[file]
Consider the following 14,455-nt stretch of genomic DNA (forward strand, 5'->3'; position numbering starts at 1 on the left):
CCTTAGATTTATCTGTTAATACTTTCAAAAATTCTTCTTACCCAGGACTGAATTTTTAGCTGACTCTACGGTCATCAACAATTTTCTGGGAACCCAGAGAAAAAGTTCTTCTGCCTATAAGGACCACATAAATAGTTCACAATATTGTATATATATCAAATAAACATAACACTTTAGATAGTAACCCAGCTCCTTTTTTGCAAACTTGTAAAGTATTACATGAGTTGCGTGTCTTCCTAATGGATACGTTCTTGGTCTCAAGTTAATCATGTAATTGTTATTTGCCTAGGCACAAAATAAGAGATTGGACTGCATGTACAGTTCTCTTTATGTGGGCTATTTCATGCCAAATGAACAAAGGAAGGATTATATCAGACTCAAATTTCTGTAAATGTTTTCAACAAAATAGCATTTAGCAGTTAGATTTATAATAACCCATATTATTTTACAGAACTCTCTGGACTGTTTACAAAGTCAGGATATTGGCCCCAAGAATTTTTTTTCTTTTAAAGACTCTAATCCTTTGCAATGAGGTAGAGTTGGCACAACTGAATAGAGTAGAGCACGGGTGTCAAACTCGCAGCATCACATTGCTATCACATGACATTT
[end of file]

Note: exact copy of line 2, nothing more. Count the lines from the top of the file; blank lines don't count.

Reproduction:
CCTTAGATTTATCTGTTAATACTTTCAAAAATTCTTCTTACCCAGGACTGAATTTTTAGCTGACTCTACGGTCATCAACAATTTTCTGGGAACCCAGAGAAAAAGTTCTTCTGCCTATAAGGACCACATAAATAGTTCACAATATTGTATATATATCAAATAAACATAACACTTTAGATAGTAACCCAGCTCCTTTTTTGCAAACTTGTAAAGTATTACATGAGTTGCGTGTCTTCCTAATGGATACGTTCTTGGTCTCAAGTTAATCATGTAATTGTTATTTGCCTAGGCACAAAATAAGAGATTGGACTGCATGTACAGTTCTCTTTATGTGGGCTATTTCATGCCAAATGAACAAAGGAAGGATTATATCAGACTCAAATTTCTGTAAATGTTTTCAACAAAATAGCATTTAGCAGTTAGATTTATAATAACCCATATTATTTTACAGAACTCTCTGGACTGTTTACAAAGTCAGGATATTGGCCCCAAGAATTTTTTTTCTTTTAAAGACTCTAATCCTTTGCAATGAGGTAGAGTTGGCACAACTGAATAGAGTAGAGCACGGGTGTCAAACTCGCAGCATCACATTGCTATCACATGACATTT